People have just a week left to spend old paper £5 Bank of England notes in shops before they lose their legal tender status.
Friday May 5 marks the last day that the banknote featuring prison reformer Elizabeth Fry will be legal tender. Around 155 million of the notes are still in circulation.
After this date, shops no longer have to accept it as payment.
The Bank of England said some banks and building societies may continue to accept the old fiver after May 5 - but this is at their own discretion so people may want to check their own bank or building society’s policy.
Several major banks and building societies told the Press Association that customers can continue to deposit old fivers after May 5.
But some also said it was a good idea for people to give themselves time to hand in old fivers rather than leaving it until after they have lost their legal tender status.
The Post Office said that it will still take the old £5 notes as payment or as a deposit into an account in one of its branches.
The Bank of England will continue to exchange the old £5 notes for all time, as it would for any other Bank note which no longer has legal tender status.
Old paper fivers and the new £5 note have co-existed since the polymer banknote was first issued by the Bank in September 2016.
The new Bank of England fiver is stronger than its predecessor and boasts new security features making it harder to counterfeit.
But it has been controversial as it emerged that traces of animal-derived additives were used in its production.
A public consultation has been launched by the Bank into how it produces new £20 polymer notes.
The Bank previously said it has held off signing supply contracts for the £20 polymer note, which is due to be released in 2020, in order to better understand “the range of public opinion” surrounding the use of tallow in banknote production and explore potential plant-based substitutes such as palm and coconut oil.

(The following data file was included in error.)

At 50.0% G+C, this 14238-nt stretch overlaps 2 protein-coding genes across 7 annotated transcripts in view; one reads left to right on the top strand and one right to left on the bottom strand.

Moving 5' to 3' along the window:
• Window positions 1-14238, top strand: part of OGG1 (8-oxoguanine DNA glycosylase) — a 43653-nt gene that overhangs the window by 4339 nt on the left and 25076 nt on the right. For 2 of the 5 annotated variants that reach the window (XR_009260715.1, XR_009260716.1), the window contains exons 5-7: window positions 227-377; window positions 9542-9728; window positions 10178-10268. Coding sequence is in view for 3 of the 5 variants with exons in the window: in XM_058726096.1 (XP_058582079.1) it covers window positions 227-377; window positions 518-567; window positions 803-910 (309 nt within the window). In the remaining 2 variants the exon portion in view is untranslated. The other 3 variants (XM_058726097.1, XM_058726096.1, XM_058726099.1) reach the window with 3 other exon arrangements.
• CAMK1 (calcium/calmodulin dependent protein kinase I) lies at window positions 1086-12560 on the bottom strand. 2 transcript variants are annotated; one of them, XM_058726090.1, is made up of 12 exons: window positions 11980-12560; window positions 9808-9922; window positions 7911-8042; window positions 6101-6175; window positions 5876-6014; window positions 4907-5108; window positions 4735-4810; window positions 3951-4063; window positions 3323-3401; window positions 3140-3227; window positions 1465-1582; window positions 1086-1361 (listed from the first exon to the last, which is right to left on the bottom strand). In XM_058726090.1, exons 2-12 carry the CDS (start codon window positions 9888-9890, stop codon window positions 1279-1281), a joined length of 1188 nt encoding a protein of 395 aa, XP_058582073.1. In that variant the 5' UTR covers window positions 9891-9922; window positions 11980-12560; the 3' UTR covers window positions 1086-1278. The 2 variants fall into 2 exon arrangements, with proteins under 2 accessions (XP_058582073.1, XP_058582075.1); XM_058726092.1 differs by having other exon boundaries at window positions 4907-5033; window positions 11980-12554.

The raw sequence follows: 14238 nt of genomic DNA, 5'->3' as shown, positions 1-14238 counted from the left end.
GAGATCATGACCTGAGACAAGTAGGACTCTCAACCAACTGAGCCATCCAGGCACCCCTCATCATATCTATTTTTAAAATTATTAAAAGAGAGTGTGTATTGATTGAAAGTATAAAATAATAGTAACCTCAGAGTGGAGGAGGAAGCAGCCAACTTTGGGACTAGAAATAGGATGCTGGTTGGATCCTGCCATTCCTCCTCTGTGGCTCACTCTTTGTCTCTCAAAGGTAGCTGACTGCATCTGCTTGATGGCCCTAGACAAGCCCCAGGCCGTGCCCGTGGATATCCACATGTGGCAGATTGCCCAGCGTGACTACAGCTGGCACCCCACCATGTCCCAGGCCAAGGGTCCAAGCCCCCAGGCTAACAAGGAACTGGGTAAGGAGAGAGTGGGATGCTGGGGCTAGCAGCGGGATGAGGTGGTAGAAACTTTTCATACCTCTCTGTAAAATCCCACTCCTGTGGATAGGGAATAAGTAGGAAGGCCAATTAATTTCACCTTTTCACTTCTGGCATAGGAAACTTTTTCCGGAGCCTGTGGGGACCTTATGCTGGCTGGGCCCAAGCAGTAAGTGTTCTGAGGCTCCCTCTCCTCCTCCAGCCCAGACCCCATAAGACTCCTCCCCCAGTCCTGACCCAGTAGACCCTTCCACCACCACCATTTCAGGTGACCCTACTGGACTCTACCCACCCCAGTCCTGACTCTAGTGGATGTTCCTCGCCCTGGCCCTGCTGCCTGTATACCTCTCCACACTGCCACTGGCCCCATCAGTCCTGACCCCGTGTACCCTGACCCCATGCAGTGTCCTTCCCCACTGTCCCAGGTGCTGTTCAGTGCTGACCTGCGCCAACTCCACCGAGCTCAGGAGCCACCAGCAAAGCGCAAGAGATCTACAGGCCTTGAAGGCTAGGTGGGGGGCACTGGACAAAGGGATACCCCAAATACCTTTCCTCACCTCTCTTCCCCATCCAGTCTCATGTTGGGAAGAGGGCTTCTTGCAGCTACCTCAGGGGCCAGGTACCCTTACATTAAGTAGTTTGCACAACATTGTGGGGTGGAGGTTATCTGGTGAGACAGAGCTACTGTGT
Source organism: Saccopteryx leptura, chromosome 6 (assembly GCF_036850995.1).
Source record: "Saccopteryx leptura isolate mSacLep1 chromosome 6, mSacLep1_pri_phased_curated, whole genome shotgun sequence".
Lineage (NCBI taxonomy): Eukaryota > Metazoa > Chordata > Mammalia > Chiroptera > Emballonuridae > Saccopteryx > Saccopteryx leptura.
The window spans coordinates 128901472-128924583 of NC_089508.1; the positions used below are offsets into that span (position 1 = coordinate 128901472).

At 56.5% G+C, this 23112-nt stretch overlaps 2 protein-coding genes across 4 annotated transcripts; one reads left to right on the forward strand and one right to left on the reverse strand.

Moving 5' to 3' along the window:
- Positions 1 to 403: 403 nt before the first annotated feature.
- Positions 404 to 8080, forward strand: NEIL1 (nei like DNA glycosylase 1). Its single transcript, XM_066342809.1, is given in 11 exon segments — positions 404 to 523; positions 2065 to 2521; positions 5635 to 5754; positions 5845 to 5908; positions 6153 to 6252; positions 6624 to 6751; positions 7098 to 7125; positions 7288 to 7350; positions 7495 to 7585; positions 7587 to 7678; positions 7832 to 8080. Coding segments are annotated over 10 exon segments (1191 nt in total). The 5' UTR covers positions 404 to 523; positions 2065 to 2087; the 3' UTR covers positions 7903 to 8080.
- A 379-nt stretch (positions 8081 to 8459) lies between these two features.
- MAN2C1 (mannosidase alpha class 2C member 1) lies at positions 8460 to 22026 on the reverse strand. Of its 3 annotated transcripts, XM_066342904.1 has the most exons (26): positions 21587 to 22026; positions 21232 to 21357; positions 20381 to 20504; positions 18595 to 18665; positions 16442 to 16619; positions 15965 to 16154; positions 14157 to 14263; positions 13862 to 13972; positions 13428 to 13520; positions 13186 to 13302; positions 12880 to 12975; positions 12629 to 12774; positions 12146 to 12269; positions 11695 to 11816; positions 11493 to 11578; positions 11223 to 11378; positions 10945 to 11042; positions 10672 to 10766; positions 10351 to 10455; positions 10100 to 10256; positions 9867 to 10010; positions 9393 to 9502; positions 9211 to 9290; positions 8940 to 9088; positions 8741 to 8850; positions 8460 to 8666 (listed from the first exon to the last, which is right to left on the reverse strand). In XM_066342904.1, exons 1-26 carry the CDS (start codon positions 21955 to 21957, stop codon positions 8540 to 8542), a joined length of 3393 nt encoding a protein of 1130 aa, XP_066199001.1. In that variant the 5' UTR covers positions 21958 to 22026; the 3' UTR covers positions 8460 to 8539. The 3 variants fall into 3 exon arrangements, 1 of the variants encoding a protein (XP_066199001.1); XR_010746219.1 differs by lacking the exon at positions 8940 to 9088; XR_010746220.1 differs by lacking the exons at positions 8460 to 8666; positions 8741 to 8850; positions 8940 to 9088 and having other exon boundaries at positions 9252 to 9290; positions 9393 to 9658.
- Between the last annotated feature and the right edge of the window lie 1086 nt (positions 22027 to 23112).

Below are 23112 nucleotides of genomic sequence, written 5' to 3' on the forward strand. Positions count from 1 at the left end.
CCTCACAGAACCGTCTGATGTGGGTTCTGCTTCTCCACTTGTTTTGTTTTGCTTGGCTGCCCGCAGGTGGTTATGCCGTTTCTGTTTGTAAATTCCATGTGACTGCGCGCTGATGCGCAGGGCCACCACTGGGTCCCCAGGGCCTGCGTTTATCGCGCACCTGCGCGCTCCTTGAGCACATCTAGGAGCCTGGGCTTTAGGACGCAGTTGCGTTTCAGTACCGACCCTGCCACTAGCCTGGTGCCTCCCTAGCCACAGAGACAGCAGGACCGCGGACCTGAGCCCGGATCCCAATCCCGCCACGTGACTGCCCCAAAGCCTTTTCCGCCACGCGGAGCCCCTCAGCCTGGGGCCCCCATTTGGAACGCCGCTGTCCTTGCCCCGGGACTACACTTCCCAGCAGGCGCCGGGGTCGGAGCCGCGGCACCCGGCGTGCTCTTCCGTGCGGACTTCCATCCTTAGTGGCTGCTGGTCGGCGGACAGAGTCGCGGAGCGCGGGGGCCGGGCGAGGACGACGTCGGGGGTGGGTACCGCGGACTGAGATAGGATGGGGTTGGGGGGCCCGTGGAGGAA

In September this year, the Bank will issue a new £10 polymer note featuring author Jane Austen, recognising “her universal appeal and enduring contribution to English literature”.
A spokesman for the Committee of Scottish Clearing Bankers, which represents Bank of Scotland, Clydesdale Bank and Royal Bank of Scotland, said previously: “The paper Scottish fivers are not being withdrawn from circulation, they are just not being reissued.
“They don’t have a withdrawal date as such similar to the English £5 notes.”
Here is what some major account providers have said about whether people can still deposit £5 notes after May 5:
* Post Office - The old £5 note can still be used as payment or be deposited into an account at any of the 11,600 Post Office branches.
* Barclays - Barclays customers can continue to deposit the paper £5 note into their business or personal account. This will also apply to the old “round pound” when it ceases to be legal tender later this year, having been replaced by the new £1 coin.
Barclays said: “We would recommend that customers allow sufficient time to return old notes/coins rather than leave it until legal tender status is withdrawn.”
* Yorkshire Building Society - It will accept old fivers after May 5 and take them out of circulation when they come into its possession.
* Nationwide Building Society - Nationwide will continue to accept the old £5 notes from existing customers. Customers are required to pay the money into their account and they can then automatically withdraw the money in new notes if required.
* HSBC - It has said it will continue to accept the old £5 notes from its customers.
* Lloyds Banking Group (includes Halifax) - Existing customers will still be able deposit the old £5 notes.
* RBS/NatWest - It said that if a customer brings in one of its notes that is out of circulation, it replace them with new ones.